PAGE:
To put it another way, many of us adjust our behavior in a variety of ways to reduce moderate health risks, like wearing a helmet while bicycling, or not driving in an unsafe manner, or throwing away food that seems to have spoiled in the refrigerator. The reduction in risk from these behavior may not be large in absolute terms, but they feel worth taking. In a similar sense, the health risks of COVID-19 for those in the 35-64 age group are probably not exceptionally high in absolute terms, but for many of us who act to reduce other risks in our lives, the COVID-19 risks are also high enough to justify efforts that will reduce those risks.
Of course, these sorts of comparisons are about averages, not at individuals who will be above- or below-average in various risks. But general public health guidance needs to be aimed at averages.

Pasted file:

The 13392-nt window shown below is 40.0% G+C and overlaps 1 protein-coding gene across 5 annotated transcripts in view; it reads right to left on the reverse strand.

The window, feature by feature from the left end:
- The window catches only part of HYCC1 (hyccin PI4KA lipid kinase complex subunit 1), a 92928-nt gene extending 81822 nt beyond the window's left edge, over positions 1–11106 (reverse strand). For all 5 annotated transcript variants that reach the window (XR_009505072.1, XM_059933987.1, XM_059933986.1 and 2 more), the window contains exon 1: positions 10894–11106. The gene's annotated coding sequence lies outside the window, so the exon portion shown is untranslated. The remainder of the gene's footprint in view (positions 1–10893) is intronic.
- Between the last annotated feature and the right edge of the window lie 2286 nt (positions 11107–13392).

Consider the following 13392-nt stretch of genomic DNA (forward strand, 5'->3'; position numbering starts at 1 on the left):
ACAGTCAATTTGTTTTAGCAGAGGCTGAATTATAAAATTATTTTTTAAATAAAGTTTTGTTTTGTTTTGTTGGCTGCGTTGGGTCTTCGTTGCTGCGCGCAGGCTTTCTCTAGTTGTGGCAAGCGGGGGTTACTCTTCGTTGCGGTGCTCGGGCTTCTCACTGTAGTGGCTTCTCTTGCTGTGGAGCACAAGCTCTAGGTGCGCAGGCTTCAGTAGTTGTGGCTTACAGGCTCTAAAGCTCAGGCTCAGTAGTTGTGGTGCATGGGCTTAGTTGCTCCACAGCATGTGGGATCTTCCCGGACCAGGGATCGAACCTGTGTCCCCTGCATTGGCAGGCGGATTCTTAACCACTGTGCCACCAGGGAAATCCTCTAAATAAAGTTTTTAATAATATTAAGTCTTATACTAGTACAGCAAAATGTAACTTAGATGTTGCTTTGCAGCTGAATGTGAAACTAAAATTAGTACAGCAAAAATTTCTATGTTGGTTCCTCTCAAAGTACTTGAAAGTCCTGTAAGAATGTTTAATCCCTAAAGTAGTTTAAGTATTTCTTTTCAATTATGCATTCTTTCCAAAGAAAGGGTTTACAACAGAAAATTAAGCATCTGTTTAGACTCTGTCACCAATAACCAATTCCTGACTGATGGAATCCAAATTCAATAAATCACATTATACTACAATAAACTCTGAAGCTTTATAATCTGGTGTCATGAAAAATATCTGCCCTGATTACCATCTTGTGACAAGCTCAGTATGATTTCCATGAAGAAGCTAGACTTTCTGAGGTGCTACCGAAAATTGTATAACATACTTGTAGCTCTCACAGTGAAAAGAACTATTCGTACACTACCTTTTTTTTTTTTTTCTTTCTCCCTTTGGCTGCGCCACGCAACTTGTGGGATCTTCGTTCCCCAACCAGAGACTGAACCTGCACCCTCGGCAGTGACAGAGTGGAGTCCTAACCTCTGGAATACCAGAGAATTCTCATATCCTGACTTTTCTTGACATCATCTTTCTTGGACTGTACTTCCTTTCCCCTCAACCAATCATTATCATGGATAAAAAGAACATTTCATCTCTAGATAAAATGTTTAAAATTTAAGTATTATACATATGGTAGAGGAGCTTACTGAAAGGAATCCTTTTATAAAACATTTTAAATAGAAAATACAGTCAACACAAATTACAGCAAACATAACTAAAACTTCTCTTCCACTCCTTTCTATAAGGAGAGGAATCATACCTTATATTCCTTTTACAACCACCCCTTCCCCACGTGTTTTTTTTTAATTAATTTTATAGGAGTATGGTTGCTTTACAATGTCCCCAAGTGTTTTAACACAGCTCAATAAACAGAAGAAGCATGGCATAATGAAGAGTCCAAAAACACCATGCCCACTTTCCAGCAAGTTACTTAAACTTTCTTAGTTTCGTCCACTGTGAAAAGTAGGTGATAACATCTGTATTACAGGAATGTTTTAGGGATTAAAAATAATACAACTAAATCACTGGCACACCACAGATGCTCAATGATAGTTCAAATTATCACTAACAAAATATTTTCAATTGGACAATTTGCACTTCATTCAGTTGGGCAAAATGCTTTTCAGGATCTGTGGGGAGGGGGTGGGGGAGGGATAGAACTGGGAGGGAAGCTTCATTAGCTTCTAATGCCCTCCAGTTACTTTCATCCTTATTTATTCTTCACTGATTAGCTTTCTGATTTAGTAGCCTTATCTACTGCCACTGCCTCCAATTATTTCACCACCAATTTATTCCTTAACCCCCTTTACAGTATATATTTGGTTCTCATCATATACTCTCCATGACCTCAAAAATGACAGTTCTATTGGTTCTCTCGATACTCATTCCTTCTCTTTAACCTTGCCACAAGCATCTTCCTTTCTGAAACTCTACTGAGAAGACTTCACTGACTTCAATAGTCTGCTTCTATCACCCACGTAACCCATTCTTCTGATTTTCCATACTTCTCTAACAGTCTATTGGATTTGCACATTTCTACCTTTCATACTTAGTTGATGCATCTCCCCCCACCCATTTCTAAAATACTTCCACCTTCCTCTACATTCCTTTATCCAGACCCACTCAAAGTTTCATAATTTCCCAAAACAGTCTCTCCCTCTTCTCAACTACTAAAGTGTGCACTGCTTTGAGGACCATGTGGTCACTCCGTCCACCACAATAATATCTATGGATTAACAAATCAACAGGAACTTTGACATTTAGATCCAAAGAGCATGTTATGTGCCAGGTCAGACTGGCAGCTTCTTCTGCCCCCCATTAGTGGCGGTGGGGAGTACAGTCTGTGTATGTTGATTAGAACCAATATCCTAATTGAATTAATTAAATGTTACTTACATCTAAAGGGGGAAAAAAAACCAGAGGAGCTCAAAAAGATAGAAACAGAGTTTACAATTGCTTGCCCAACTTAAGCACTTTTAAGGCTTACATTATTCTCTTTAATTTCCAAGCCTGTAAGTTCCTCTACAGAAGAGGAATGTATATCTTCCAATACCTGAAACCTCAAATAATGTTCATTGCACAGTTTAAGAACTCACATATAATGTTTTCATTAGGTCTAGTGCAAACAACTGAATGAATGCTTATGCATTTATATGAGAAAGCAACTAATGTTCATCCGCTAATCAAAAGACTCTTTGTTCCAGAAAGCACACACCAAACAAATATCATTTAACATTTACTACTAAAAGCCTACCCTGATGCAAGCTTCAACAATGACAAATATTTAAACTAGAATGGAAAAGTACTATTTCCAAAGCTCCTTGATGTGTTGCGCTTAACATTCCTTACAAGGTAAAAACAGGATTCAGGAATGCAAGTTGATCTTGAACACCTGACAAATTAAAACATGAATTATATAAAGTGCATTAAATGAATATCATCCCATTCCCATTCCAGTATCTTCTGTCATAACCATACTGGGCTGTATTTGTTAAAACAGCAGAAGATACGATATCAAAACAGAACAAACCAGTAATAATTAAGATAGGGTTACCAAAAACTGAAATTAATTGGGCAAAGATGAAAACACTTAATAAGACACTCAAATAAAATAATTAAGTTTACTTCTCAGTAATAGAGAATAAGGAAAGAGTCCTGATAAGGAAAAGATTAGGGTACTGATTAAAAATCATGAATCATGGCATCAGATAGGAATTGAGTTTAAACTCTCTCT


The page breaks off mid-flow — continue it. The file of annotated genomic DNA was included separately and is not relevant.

Timothy Taylor is an American economist. He is managing editor of the Journal of Economic Perspectives, a quarterly academic journal produced at Macalester College and published by the American Economic Association. Taylor received his Bachelor of Arts degree from Haverford College and a master's degree in economics from Stanford University. At Stanford, he was winner of the award for excellent teaching in a large class (more than 30 students) given by the Associated Students of Stanford University. At Minnesota, he was named a Distinguished Lecturer by the Department of Economics and voted Teacher of the Year by the master's degree students at the Hubert H. Humphrey Institute of Public Affairs. Taylor has been a guest speaker for groups of teachers of high school economics, visiting diplomats from eastern Europe, talk-radio shows, and community groups. From 1989 to 1997, Professor Taylor wrote an economics opinion column for the San Jose Mercury-News. He has published multiple lectures on economics through The Teaching Company. With Rudolph Penner and Isabel Sawhill, he is co-author of Updating America's Social Contract (2000), whose first chapter provided an early radical centrist perspective, "An Agenda for the Radical Middle". Taylor is also the author of The Instant Economist: Everything You Need to Know About How the Economy Works, published by the Penguin Group in 2012. The fourth edition of Taylor's Principles of Economics textbook was published by Textbook Media in 2017.